Three Poems

 by Elizabeth Kate Switaj

Alma

from Aktion T4

before I tell you how I died, I’d
tell you how I was born
if I could remember my first breath,
the midwife, and the warm
room—at least one of those is true—Mum
would say
if she’d outlived me seventy three
years instead of twenty

but she was always moving,
her hips like dancing
when she walked
a river with her hands
that made us breakfast, made us pots,
made casings for weapons
I couldn’t understand, and I
before I tell you how I died, I’d
tell you how the birds sang

if I could have heard them; I
thought the shapes their colors made
as their feathers flew
were song
until my Dad wrote me
that singing was heaven,
and I didn’t have the sense to understand
and flight was good enough for me
before I tell you how I died

I’d tell you how I loved the boy
who couldn’t see—
I held his hand
and knew that it was yes
by his holding me
before I tell you how I died
I’d tell you how I loved the man
he became
who carried wood he chopped
along the route his feet
had memorized,
how he avoided
roots that would trip me
I don’t exactly know
but I’d kiss his shoulders
when his hands
helped me to stand

before I tell you how I died,
know that I never learned to walk
with the rhythm and the river
that guided my mother,
but the man who held my hands
loved the way I stumbled

before I tell you how I died,
remember I
was a widow;
he had a congenital
weakness in his heart

and I received a pension,
and they tried to track me down
even after I was gone
to pay me

before I tell you how I died
remember, I was happy
until 1941,
and I don’t want to tell you
who and what I saw
in that concrete room
after that grey bus.

 

Fritz

from Aktion T4

it wasn’t all white roses
some of us were never heroic
nor willing to go along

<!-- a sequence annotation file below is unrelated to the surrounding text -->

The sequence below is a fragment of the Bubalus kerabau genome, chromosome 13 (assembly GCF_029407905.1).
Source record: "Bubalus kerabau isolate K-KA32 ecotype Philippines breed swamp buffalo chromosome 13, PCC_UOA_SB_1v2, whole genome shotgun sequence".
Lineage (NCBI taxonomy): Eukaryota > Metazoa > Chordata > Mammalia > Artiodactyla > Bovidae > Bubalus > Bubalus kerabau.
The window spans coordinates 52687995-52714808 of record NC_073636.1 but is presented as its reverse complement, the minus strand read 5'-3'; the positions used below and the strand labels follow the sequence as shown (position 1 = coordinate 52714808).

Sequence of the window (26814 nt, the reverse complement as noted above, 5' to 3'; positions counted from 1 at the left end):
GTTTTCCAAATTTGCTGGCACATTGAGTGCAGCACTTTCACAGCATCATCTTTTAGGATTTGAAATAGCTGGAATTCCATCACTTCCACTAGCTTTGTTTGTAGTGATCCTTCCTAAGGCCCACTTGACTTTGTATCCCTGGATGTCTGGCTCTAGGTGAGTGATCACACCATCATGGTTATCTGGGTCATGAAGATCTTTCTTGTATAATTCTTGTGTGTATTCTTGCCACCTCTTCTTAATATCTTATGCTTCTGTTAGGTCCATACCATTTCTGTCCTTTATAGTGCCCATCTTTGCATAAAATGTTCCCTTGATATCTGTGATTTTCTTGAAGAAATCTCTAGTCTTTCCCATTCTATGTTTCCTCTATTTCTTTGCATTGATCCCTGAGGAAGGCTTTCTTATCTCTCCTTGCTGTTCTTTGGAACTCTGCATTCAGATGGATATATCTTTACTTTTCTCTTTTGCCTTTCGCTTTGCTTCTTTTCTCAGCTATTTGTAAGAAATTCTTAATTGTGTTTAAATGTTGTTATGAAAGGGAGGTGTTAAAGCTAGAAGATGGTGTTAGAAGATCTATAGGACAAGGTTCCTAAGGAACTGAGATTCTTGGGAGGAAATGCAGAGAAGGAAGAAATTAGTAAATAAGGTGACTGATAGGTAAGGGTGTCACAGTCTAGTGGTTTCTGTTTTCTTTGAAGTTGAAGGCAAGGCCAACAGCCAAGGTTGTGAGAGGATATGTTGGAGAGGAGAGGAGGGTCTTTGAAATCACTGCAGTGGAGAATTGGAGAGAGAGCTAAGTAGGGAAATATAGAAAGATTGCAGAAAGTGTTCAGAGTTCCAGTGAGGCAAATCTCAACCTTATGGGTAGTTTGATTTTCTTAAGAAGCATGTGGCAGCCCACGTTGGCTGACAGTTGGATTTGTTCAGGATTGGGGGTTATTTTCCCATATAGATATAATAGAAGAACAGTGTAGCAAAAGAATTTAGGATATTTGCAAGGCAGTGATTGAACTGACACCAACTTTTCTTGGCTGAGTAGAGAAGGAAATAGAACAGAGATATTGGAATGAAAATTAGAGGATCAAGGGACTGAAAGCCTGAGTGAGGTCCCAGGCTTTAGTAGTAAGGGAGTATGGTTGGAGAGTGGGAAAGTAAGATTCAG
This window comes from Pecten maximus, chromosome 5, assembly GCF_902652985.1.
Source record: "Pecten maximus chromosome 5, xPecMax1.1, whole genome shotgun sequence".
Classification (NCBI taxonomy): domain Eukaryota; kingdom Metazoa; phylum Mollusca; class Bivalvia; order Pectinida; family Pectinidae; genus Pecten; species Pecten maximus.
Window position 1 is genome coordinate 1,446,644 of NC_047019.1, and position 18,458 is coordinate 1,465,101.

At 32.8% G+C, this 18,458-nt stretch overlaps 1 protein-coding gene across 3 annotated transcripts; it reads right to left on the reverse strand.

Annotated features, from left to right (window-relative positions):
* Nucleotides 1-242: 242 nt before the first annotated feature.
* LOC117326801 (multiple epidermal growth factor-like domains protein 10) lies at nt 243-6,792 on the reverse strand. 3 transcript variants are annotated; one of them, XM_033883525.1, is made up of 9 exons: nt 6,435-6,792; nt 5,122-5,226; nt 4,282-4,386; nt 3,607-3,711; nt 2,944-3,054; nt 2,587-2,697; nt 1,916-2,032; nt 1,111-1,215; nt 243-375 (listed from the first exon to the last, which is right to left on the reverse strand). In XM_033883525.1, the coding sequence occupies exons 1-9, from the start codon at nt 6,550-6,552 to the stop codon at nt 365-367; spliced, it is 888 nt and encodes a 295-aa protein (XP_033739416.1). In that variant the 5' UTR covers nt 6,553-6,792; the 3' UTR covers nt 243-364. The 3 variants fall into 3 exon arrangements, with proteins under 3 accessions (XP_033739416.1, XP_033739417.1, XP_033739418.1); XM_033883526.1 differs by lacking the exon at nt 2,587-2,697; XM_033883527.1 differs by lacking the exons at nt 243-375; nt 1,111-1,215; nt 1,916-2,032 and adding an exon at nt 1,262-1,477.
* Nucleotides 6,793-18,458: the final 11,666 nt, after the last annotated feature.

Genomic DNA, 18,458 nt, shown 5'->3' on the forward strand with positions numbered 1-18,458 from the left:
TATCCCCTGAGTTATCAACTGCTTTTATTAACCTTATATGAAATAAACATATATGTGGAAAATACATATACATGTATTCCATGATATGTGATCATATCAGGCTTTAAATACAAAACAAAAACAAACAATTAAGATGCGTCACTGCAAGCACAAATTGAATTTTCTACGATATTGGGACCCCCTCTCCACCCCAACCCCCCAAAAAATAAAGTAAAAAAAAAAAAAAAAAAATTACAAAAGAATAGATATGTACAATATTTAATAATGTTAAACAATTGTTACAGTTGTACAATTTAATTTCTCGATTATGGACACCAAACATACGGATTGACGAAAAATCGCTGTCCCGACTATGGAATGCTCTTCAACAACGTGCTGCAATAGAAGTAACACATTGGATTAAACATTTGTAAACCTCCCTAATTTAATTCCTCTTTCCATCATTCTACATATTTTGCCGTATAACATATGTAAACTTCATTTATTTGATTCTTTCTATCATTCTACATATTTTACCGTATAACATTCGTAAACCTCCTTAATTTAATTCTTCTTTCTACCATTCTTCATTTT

I never learned to swim
and they convicted me
of political dissidence
because I was slow to take off my hat
they said I burned potatoes and wheat
that would have fed the flower
of Germany’s pure manhood
slowly being turned to blood
and fragmented bone
(they did not speak of that)
and I wish I had
the court
-appointed expert in compassion
said I could not understand my crime
instead of prison I went to Eichberg
hospital—at least I had a bed
stained with piss
and it seemed like decades
but was only four years
when they took me to the killing
showers and took
what I left behind
to flames

 

On Learning That KFC Is Offering Boneless Chicken

if I de-boned
this body
would you let me fall
onto your collar
bone and shoulder
bones—would you give me arms

to encase my flesh—would you be my ex
oskeleton, skeleton, you are formed
by osteoblasts blasting
calcium salts and collagen
around themselves, and I

my armor’s all inside
if I removed
this hard & whitish substance
I would be without substance
and I would
pull out these bones
if I thought someone would love
to give me form

Read The Story Behind “Three Poems” by Elizabeth Switaj on our blog

About Elizabeth Kate Switaj

Elizabeth Kate Switaj is a Humanities Instructor at the College of the Marshall Islands and a Contributing Editor to Poets’ Quarterly. She holds a Ph.D. in English from Queen’s University Belfast and an M.F.A. in Poetics and Creative Writing from New College of California. Her first collection of poetry, Magdalene & the Mermaids, was published in 2009 by Paper Kite Press. Recent poems have appeared in UCity Review and Coldnoon. For more information visit www.elizabethkateswitaj.net

Elizabeth Kate Switaj

Elizabeth Kate Switaj is online at